The Great Mother: A Storyteller's Appeal
Natalie Merizalde, Division 2, 12th grade #ws17e-s1d2

Lounging vibrantly in the back corner of Ms. York’s literature class. I let my eyes rove over the desks of squinting and growling teenagers as they struggle to put words to paper for the creative writing assignment due in just under an hour. I smile down at the printed text in my palms, running my fingers along the warm ink and losing myself in the rhythmic drawl of Jesse Ruiz as he relates his mother’s passing in bitter and loving detail. The story I chose was an old one, a piece that I had written more than a year ago while fiddling with a new app on a Floridian beach with a name like an old maid. My thumbs were coated with sand and white lotion as I tapped away an American tragedy with the screen set to full brightness. It had been the perfect place for me, I remember, and I grin as I imagine the agitated and barely-focused teens in the seats around me trying to write a story with the sun chanting war cries in the sky and children screeching incoherently as they traipsed the muddy border between ocean and sand. I realize that they would either go nuts or surrender themselves to the lazy heat.

This is how we are different: while they relish the tepid silence of room A114, I write best in the chaos of lapping waves and infant cries.

I cannot sit still and in silence when writing a story. The words will shy away into the fractious corners of my mind and curl up into a tight ball, afraid of the deaf ring at the forefront of my mind. I must lure the words forth with music, a siren song to my paperback child. I must stand up and pace, raising my plushy underside from the sinking desk chair and scissoring my legs in a constant circle until the words run to catch up to me like a boy rushing up to his mother’s side. I must escape from the cool darkness behind closed windows and step out into the sunlight, the spring air filled with startled chirps and seeds that twirl to the ground like fallen airplanes that crunch against my heel. I press my bare feet into the soil and close my eyes so that I can trick the words into thinking that I am not a soft-spoken storyteller but a brave and broken man grieving over his mother and rocking by her grave, his shoes in hand and his socks puckered with dew in a vain attempt to connect with her through the murmuring earth. Jesse’s trick may not work but mine flushes with victory. The words come rushing forward and embrace me with their passionate curiosity.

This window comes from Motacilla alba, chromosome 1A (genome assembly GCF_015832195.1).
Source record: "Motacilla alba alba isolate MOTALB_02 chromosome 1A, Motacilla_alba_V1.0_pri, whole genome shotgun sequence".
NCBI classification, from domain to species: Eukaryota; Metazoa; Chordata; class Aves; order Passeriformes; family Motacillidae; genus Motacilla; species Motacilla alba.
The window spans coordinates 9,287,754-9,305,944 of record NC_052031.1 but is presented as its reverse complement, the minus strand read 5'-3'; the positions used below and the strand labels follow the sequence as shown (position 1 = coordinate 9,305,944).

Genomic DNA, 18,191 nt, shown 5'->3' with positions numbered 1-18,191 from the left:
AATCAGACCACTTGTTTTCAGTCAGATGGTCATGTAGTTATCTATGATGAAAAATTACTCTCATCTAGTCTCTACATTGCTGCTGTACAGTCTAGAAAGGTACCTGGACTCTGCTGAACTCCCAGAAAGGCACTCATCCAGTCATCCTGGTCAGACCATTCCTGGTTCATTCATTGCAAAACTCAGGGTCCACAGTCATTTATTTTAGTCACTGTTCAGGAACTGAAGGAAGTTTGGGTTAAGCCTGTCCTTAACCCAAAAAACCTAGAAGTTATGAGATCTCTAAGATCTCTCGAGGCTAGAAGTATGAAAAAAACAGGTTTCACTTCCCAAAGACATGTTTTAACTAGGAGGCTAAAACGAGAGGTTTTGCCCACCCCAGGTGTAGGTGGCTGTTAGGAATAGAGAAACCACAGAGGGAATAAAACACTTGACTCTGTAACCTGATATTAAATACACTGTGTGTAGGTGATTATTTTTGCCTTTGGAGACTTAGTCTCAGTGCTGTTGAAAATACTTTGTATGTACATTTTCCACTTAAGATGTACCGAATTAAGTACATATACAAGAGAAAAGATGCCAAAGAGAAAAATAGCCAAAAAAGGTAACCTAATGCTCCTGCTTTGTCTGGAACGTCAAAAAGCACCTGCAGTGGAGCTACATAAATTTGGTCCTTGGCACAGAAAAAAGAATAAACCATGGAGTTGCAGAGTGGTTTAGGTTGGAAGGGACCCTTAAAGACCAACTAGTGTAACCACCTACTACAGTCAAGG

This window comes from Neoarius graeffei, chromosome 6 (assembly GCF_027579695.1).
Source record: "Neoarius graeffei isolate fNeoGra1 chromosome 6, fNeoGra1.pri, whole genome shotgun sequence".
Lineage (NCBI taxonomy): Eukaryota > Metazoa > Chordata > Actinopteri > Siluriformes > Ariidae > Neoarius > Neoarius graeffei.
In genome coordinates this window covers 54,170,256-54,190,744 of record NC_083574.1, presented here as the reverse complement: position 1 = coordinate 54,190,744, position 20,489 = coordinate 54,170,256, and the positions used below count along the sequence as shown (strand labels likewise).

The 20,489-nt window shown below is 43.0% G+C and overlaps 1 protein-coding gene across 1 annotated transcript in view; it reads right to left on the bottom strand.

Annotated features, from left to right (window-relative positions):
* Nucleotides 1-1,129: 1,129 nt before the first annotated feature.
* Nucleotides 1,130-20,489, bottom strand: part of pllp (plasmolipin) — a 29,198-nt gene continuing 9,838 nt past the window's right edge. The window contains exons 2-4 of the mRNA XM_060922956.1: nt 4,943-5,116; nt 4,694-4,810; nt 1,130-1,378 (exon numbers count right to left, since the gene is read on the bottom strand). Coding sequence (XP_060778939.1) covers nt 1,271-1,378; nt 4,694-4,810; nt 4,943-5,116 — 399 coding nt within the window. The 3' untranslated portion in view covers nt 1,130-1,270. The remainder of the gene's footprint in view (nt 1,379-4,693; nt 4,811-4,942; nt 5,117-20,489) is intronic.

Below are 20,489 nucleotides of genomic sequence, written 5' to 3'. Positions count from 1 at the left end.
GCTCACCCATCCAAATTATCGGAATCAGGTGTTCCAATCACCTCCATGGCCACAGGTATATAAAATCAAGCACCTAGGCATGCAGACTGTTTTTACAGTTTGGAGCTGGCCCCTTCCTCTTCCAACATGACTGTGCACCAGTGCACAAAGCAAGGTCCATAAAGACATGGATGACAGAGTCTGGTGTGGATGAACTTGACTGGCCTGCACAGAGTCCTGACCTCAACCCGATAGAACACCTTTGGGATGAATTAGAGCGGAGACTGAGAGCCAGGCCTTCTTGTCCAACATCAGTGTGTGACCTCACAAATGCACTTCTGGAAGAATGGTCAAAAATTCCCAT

While the agitated boys and girls at the front pew of Ms. York’s coveted classroom compare themselves to machines, bent double over lined pages and churning out measured speech in clipped and simplistic tones, I write like a mother. I do not polish the words like a shoeshine boy scraping a boot but rather I wash them free of their imperfections as would a woman to her infant. I draw up the bathwater and marvel at the words’ fetal grin. I stew in the warm pool and close my eyes. I am no longer a young girl floating on clear water but the memory of a sick woman scrubbing the bubbles from her son’s ears as he slaps at the frothy film of rosy suds. His name is Jesse and in that moment I am a trinity of mother, son, and storyteller. I try to imagine the sleepless students in room A114 doing these things. I close their eyes for them and place them on the soil, in the water, and against the curling spine of the sand. I command them to pace, to sing, and to wash. I dare them to create children within their hearts when they are but children themselves. I press their feet into the soil and pray that they can feel the gentle judders of Jesse’s mother as she twitters out a laugh within the softened earth. I plead with them not just to see but to feel. I cry out in the voice of Jesse, mother, and girl yet all they hear is my gentle tapping as my fingers glide against the keys and drift onward with my boy cradled beside me. My eyes are closed and I hum an old lullaby under my breath to choke the mindless silence of the classroom’s back corner.
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